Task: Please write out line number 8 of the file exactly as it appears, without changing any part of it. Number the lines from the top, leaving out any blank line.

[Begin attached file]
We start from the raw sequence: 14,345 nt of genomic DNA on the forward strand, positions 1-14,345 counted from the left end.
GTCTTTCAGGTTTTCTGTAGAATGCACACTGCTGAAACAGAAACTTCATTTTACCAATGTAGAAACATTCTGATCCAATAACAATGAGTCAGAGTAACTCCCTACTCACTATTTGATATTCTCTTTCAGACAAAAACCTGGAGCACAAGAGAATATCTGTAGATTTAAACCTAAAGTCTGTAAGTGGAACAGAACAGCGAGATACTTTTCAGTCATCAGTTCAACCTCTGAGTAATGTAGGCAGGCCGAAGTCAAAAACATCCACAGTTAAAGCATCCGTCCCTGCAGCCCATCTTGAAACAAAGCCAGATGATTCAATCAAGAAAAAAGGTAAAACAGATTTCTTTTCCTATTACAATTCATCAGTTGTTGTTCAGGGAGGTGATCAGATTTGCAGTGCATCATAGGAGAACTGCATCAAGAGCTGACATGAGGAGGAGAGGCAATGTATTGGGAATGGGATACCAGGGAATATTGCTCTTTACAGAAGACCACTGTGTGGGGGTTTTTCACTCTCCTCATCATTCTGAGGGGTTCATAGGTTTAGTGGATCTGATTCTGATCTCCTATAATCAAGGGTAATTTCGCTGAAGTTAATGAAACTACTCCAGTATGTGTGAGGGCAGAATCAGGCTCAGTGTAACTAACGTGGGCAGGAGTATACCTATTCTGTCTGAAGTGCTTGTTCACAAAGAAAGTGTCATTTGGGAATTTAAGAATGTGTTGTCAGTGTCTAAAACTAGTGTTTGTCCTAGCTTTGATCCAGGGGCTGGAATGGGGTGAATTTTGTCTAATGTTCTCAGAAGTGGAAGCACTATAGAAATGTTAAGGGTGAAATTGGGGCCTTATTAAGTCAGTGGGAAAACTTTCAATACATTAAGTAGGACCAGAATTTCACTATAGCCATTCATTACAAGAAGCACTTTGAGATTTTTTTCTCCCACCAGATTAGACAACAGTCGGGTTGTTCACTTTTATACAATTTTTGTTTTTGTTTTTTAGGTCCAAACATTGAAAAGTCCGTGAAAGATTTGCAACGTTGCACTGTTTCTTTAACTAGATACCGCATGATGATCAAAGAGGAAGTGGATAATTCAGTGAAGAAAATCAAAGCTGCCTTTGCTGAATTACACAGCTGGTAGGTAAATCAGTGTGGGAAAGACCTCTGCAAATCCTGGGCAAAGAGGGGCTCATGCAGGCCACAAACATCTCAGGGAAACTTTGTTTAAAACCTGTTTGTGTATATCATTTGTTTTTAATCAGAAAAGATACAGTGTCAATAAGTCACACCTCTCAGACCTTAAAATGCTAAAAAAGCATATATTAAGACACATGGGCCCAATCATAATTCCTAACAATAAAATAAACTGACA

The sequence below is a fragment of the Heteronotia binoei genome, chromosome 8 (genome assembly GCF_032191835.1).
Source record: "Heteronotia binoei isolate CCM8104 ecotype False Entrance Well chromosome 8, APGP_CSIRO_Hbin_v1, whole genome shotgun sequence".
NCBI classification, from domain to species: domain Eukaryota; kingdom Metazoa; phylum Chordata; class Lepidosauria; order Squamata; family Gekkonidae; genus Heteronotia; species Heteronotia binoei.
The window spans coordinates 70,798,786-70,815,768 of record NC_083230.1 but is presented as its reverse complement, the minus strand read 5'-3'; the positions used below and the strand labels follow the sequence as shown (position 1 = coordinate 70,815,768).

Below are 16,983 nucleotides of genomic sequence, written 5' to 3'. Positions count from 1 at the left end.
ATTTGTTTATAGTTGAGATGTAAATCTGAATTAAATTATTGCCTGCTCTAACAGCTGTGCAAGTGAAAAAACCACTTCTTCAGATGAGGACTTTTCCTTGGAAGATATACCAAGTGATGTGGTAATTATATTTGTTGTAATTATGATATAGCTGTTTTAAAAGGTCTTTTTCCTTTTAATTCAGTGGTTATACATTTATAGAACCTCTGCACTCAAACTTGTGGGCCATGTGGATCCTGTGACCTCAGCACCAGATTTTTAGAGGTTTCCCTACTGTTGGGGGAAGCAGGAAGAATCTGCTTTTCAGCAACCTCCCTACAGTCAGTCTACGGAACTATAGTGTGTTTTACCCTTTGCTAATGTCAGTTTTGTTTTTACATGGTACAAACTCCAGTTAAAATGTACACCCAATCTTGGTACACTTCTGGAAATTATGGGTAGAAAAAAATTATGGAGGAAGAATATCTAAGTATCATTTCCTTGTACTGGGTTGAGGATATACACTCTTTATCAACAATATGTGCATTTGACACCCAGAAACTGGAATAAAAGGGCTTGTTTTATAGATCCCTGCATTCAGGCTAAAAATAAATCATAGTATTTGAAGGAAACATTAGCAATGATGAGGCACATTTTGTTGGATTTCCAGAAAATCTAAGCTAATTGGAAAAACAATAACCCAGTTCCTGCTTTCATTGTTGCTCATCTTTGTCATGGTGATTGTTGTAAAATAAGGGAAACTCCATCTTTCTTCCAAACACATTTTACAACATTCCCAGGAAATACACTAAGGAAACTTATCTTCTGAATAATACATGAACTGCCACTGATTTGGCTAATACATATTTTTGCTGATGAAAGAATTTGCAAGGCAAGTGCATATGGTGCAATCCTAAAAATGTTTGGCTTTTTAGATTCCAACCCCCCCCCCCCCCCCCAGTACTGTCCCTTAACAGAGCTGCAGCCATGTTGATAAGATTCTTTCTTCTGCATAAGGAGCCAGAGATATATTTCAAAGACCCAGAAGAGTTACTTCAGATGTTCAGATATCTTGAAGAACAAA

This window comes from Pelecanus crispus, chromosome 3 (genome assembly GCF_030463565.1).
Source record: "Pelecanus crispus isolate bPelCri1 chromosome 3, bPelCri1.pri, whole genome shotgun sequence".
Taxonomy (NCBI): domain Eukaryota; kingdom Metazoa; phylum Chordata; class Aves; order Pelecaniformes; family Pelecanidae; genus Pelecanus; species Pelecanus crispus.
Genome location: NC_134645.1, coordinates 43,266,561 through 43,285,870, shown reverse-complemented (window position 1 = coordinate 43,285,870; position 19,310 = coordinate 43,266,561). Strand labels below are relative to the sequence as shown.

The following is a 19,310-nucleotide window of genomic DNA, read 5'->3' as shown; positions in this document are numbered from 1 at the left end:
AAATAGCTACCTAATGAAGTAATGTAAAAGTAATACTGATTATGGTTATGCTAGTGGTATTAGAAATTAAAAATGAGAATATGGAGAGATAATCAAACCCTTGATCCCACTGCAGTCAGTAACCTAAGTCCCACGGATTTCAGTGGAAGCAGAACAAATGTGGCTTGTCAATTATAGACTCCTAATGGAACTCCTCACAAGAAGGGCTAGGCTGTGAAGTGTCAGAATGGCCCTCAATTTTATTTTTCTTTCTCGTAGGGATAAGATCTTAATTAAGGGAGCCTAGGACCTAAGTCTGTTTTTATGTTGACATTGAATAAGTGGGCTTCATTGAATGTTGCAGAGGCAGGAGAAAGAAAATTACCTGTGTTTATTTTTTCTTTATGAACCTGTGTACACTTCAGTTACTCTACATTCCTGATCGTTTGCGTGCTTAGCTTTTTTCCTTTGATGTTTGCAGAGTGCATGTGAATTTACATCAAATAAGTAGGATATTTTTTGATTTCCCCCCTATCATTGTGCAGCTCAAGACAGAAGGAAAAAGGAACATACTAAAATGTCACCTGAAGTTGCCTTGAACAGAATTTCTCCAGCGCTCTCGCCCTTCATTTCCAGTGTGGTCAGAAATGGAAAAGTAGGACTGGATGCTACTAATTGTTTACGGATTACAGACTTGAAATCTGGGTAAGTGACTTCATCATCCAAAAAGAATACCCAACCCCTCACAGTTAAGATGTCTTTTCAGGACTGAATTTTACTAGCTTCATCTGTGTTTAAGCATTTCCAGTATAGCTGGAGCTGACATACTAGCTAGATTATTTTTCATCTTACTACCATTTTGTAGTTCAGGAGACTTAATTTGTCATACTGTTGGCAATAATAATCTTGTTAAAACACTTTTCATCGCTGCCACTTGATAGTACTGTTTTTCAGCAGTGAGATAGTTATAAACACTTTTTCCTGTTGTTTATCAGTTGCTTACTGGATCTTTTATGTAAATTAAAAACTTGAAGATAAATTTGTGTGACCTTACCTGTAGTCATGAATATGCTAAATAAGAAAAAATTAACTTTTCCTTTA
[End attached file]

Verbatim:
ATTTGTTTATAGTTGAGATGTAAATCTGAATTAAATTATTGCCTGCTCTAACAGCTGTGCAAGTGAAAAAACCACTTCTTCAGATGAGGACTTTTCCTTGGAAGATATACCAAGTGATGTGGTAATTATATTTGTTGTAATTATGATATAGCTGTTTTAAAAGGTCTTTTTCCTTTTAATTCAGTGGTTATACATTTATAGAACCTCTGCACTCAAACTTGTGGGCCATGTGGATCCTGTGACCTCAGCACCAGATTTTTAGAGGTTTCCCTACTGTTGGGGGAAGCAGGAAGAATCTGCTTTTCAGCAACCTCCCTACAGTCAGTCTACGGAACTATAGTGTGTTTTACCCTTTGCTAATGTCAGTTTTGTTTTTACATGGTACAAACTCCAGTTAAAATGTACACCCAATCTTGGTACACTTCTGGAAATTATGGGTAGAAAAAAATTATGGAGGAAGAATATCTAAGTATCATTTCCTTGTACTGGGTTGAGGATATACACTCTTTATCAACAATATGTGCATTTGACACCCAGAAACTGGAATAAAAGGGCTTGTTTTATAGATCCCTGCATTCAGGCTAAAAATAAATCATAGTATTTGAAGGAAACATTAGCAATGATGAGGCACATTTTGTTGGATTTCCAGAAAATCTAAGCTAATTGGAAAAACAATAACCCAGTTCCTGCTTTCATTGTTGCTCATCTTTGTCATGGTGATTGTTGTAAAATAAGGGAAACTCCATCTTTCTTCCAAACACATTTTACAACATTCCCAGGAAATACACTAAGGAAACTTATCTTCTGAATAATACATGAACTGCCACTGATTTGGCTAATACATATTTTTGCTGATGAAAGAATTTGCAAGGCAAGTGCATATGGTGCAATCCTAAAAATGTTTGGCTTTTTAGATTCCAACCCCCCCCCCCCCCCCCAGTACTGTCCCTTAACAGAGCTGCAGCCATGTTGATAAGATTCTTTCTTCTGCATAAGGAGCCAGAGATATATTTCAAAGACCCAGAAGAGTTACTTCAGATGTTCAGATATCTTGAAGAACAAA